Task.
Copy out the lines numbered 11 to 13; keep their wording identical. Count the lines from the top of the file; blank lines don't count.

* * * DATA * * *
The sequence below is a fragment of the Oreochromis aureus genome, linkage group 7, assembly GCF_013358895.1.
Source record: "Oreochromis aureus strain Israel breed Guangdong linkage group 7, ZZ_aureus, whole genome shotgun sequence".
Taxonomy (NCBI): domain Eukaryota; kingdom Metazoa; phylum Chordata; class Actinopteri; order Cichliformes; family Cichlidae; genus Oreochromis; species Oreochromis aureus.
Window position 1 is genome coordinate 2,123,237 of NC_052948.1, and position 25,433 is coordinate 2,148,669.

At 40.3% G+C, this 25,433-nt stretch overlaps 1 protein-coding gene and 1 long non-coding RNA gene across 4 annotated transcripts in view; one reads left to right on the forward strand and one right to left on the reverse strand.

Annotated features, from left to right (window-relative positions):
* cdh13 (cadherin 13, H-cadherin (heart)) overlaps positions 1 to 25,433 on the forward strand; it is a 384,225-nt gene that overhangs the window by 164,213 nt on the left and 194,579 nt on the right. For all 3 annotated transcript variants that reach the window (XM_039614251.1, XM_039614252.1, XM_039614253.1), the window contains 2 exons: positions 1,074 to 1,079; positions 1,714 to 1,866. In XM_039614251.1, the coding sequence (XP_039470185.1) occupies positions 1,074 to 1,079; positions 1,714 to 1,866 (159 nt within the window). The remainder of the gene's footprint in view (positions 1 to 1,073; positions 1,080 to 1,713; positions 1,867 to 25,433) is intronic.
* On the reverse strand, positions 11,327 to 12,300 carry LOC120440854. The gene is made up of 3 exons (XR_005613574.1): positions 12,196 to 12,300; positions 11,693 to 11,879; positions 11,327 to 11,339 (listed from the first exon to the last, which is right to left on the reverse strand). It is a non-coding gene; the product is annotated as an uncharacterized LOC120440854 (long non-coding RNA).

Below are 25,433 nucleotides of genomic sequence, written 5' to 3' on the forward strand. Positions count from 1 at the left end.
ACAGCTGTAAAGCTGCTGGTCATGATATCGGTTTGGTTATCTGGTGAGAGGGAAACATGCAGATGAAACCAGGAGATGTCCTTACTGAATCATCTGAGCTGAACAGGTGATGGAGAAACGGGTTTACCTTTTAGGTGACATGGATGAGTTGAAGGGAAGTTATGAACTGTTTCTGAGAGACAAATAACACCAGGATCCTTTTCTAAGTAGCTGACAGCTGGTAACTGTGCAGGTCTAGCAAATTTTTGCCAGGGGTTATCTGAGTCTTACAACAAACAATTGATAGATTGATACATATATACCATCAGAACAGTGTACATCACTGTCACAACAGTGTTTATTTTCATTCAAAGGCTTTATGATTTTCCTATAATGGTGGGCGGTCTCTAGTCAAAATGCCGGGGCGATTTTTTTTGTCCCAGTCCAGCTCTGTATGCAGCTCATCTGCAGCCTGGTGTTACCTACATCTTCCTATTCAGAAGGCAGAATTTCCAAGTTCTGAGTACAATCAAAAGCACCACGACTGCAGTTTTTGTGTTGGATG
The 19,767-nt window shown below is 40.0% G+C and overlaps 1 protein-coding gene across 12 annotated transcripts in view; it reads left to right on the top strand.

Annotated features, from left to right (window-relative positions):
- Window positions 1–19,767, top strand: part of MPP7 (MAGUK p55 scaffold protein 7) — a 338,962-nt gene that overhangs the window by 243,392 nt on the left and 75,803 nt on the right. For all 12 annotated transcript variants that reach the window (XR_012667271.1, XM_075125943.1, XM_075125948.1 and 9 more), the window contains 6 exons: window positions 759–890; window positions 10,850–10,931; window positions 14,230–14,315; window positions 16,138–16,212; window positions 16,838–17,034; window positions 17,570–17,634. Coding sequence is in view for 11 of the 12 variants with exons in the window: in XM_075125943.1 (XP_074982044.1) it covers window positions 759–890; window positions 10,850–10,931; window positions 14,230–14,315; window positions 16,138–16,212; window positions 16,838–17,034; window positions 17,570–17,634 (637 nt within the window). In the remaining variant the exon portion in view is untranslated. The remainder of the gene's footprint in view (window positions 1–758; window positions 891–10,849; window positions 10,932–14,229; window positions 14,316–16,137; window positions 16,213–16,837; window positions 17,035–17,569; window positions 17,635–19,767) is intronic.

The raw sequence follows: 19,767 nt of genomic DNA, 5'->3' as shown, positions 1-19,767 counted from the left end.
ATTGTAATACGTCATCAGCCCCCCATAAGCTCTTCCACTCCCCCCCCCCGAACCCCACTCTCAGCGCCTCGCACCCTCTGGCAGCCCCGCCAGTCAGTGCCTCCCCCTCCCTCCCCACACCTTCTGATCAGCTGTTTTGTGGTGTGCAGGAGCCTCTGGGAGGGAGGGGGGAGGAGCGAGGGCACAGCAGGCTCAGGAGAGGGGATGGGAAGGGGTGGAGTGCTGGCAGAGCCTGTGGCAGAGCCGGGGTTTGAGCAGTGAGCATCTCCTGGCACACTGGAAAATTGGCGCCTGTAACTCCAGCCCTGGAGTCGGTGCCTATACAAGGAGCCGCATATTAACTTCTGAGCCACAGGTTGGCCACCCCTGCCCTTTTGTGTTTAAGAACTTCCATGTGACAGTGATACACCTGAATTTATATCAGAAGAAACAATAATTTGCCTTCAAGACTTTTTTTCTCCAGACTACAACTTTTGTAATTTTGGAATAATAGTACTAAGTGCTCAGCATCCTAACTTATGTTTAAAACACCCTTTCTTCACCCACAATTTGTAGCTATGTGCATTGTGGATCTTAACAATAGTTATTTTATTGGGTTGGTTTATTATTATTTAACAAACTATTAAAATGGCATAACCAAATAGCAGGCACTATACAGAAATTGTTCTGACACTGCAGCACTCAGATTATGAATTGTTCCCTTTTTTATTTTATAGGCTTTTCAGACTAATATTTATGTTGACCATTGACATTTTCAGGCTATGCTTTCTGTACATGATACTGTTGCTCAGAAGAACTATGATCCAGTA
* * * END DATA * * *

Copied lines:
The 19,767-nt window shown below is 40.0% G+C and overlaps 1 protein-coding gene across 12 annotated transcripts in view; it reads left to right on the top strand.

Annotated features, from left to right (window-relative positions):
- Window positions 1–19,767, top strand: part of MPP7 (MAGUK p55 scaffold protein 7) — a 338,962-nt gene that overhangs the window by 243,392 nt on the left and 75,803 nt on the right. For all 12 annotated transcript variants that reach the window (XR_012667271.1, XM_075125943.1, XM_075125948.1 and 9 more), the window contains 6 exons: window positions 759–890; window positions 10,850–10,931; window positions 14,230–14,315; window positions 16,138–16,212; window positions 16,838–17,034; window positions 17,570–17,634. Coding sequence is in view for 11 of the 12 variants with exons in the window: in XM_075125943.1 (XP_074982044.1) it covers window positions 759–890; window positions 10,850–10,931; window positions 14,230–14,315; window positions 16,138–16,212; window positions 16,838–17,034; window positions 17,570–17,634 (637 nt within the window). In the remaining variant the exon portion in view is untranslated. The remainder of the gene's footprint in view (window positions 1–758; window positions 891–10,849; window positions 10,932–14,229; window positions 14,316–16,137; window positions 16,213–16,837; window positions 17,035–17,569; window positions 17,635–19,767) is intronic.